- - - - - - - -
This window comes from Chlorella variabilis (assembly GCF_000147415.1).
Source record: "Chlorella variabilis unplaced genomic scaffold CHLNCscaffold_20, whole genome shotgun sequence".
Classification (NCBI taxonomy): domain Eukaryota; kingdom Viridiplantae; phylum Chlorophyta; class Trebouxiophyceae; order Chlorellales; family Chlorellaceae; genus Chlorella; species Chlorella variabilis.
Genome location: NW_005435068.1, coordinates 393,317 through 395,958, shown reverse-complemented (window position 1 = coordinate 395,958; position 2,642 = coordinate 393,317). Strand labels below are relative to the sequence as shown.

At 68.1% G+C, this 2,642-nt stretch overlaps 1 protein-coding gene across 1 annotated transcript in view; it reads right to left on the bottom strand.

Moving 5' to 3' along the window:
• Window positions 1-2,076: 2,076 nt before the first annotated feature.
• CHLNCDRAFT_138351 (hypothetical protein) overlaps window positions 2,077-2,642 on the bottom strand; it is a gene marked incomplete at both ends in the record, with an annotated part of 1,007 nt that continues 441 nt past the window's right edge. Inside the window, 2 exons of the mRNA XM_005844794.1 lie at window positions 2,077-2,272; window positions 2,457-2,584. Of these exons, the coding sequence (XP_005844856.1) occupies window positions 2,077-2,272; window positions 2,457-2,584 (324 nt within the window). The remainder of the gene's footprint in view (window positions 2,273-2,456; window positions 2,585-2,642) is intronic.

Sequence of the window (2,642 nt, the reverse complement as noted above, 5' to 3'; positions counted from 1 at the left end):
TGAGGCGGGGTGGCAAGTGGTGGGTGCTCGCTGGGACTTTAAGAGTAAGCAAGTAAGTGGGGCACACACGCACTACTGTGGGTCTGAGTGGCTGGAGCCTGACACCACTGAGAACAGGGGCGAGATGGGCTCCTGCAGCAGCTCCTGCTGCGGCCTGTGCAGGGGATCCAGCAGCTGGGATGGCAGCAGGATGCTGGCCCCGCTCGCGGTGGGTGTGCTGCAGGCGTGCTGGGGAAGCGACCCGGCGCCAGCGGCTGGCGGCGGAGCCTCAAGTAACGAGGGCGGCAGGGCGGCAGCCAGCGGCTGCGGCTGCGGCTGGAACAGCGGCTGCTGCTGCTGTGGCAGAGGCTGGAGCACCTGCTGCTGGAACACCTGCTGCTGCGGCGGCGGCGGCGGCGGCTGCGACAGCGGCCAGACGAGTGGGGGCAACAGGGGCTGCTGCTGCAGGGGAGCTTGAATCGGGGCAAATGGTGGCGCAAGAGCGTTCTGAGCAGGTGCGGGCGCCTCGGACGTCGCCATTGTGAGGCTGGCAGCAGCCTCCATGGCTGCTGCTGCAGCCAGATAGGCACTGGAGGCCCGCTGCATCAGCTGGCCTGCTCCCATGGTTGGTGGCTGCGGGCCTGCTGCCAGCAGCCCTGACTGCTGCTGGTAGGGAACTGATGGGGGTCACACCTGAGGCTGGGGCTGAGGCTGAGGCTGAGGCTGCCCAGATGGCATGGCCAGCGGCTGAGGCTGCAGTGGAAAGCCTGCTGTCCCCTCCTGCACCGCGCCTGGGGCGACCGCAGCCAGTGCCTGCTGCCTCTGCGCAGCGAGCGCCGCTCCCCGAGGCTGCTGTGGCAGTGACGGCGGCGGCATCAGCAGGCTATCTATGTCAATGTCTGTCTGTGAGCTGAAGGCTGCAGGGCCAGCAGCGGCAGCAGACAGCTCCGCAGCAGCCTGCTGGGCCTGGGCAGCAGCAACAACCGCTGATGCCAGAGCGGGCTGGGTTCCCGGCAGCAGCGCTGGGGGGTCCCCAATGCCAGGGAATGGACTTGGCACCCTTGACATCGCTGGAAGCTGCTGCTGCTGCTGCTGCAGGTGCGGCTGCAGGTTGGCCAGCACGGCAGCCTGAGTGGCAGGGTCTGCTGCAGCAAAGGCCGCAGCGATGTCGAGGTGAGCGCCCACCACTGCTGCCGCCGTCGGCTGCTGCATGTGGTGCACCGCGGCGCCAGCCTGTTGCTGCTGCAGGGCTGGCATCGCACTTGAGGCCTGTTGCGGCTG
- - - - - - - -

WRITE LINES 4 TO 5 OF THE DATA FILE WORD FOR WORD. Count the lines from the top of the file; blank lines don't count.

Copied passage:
Genome location: NW_005435068.1, coordinates 393,317 through 395,958, shown reverse-complemented (window position 1 = coordinate 395,958; position 2,642 = coordinate 393,317). Strand labels below are relative to the sequence as shown.

At 68.1% G+C, this 2,642-nt stretch overlaps 1 protein-coding gene across 1 annotated transcript in view; it reads right to left on the bottom strand.